The 33-year journey of NASA's Voyager 1 spacecraft has reached the other edge of our solar system where there is no outward motion of solar wind.

Away from the sun at some 10,8 billion miles and hurtling toward interstellar space, Voyager 1 has entered into an area where the velocity of the hot ionized gas coming from the sun is zero. Scientists expect that the solar wind has been turned sideways by the pressure from the interstellar wind in the region between stars, said a statement from NASA.

Launched on Sept. 5, 1977, Voyager 1 crossed the termination shock in December 2004 into the heliosheath. Scientists have used data from Voyager 1's Low-Energy Charged Particle Instrument to calculate the solar wind's velocity. When the speed of the charged particles hitting the outward face of Voyager 1 matched the spacecraft's speed, researchers knew that the net outward speed of the solar wind was zero. This occurred in June, when Voyager 1 was about 10.6 billion miles from the sun, said NASA.

After June, scientists took four more month to read before they were convinced the solar wind's outward speed actually had slowed to zero. Analysis of the data shows the velocity of the solar wind has steadily slowed at a rate of about 45,000 mph each year since August 2007, when the solar wind was speeding outward at about 130,000 mph, said the space agency.

The outward speed has remained at zero since June.The results were presented at the American Geophysical Union meeting in San Francisco.When I realized that we were getting solid zeroes, I was amazed, said Rob Decker, a Voyager Low-Energy Charged Particle Instrument co-investigator and senior staff scientist at the Johns Hopkins University Applied Physics Laboratory in Laurel, Md. Here was Voyager, a spacecraft that has been a workhorse for 33 years, showing us something completely new again.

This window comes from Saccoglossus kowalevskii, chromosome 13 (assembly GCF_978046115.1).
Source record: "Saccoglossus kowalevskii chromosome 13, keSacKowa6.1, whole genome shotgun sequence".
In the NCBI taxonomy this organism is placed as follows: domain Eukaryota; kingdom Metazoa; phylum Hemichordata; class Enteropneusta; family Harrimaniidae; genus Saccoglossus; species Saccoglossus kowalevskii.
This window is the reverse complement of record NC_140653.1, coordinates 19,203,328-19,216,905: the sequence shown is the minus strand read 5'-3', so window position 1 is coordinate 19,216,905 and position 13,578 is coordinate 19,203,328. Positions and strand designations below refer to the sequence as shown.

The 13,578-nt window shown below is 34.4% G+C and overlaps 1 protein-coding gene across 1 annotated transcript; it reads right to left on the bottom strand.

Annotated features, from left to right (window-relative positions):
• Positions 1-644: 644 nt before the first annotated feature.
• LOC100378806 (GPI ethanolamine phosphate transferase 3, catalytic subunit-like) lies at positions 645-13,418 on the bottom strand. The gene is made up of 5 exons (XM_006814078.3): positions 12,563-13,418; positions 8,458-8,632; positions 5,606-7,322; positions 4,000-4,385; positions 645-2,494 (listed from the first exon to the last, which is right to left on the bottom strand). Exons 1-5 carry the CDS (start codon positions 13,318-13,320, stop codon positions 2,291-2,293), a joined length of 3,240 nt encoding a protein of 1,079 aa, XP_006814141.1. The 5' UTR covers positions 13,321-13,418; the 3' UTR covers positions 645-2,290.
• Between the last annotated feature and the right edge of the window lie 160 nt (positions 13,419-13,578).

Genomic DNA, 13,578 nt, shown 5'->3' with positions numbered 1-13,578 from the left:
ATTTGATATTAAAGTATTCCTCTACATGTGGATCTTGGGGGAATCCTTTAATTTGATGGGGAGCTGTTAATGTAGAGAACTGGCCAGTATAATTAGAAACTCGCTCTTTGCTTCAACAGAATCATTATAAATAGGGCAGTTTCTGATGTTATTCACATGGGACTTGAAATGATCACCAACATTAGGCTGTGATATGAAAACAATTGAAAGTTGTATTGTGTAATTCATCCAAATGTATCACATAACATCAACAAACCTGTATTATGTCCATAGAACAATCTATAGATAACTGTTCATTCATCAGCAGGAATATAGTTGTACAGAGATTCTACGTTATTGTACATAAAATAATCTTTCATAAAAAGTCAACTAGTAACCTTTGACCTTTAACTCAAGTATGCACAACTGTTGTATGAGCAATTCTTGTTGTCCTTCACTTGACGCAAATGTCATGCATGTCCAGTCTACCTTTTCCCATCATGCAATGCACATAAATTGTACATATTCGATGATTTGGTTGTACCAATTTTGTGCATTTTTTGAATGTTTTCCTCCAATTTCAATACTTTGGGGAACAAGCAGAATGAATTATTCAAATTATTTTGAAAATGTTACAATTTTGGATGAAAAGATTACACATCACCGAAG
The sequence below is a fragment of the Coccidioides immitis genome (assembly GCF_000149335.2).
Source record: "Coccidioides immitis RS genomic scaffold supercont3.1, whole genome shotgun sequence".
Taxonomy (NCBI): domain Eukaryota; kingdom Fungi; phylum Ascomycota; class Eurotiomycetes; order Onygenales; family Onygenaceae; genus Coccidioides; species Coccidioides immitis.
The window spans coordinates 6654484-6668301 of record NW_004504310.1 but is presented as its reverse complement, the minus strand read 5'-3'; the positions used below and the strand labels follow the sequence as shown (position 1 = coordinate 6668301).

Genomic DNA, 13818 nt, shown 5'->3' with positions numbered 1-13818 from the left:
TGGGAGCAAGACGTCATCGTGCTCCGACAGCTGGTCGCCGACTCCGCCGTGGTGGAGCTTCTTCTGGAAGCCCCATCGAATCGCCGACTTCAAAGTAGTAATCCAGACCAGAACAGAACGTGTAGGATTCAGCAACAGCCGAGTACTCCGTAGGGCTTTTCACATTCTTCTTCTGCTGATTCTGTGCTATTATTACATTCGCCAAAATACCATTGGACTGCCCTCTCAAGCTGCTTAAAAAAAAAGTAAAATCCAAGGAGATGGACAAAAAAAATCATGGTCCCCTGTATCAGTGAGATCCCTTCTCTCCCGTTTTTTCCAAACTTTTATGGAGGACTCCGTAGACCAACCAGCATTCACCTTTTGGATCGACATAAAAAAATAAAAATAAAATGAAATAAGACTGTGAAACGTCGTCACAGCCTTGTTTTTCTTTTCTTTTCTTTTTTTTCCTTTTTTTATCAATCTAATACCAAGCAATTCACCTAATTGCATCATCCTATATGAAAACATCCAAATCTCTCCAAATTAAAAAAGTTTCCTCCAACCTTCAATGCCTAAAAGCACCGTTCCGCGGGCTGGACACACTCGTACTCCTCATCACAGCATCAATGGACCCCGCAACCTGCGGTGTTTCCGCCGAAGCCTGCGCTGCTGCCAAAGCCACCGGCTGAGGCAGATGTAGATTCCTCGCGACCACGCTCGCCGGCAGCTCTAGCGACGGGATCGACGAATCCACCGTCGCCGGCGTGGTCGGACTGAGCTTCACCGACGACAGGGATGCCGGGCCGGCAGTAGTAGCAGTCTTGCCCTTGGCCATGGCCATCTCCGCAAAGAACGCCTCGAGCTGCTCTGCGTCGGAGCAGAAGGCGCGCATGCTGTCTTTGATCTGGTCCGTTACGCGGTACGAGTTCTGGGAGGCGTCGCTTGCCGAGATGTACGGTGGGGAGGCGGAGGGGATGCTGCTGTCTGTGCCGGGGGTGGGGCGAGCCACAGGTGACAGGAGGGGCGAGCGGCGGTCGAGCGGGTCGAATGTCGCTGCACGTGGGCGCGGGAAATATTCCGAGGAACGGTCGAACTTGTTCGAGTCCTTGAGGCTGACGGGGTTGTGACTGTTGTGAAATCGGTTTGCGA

The event was described as a milestone in Voyager 1's passage through the heliosheath, the turbulent sphere of sun's influence. The solar wind has turned the corner, said Ed Stone, Voyager project scientist based at the California Institute of Technology in Pasadena, Calif. Voyager 1 is getting close to interstellar space.

The solar wind travels at supersonic speed until it crosses a shockwave called the termination shock. At this point, the solar wind dramatically slows down and heats up in the heliosheath, said the statement.

Scientists believe Voyager 1 has not crossed the heliosheath into interstellar space. It would mean a sudden drop in the density of hot particles and an increase in the density of cold particles. Scientists are still estimating when Voyager 1 will reach interstellar space, which they tentatively say would be in about four years.

In science, there is nothing like a reality check to shake things up, and Voyager 1 provided that with hard facts, said Tom Krimigis, principal investigator on the Low-Energy Charged Particle Instrument, who is based at the Applied Physics Laboratory and the Academy of Athens, Greece. Once again, we face the predicament of redoing our models.

A sister spacecraft, Voyager 2, was launched in Aug. 20, 1977 and has reached a position 8.8 billion miles from the sun. Both spacecraft have been traveling along different trajectories and at different speeds. Voyager 1 is traveling faster at 38,000 mph compared to Voyager 2's velocity of 35,000 mph. Scientists expect Voyager 2 to encounter the same kind of phenomenon as Voyager 1.

The Voyagers were built by NASA's Jet Propulsion Laboratory in Pasadena, Calif., which also operates both spacecraft.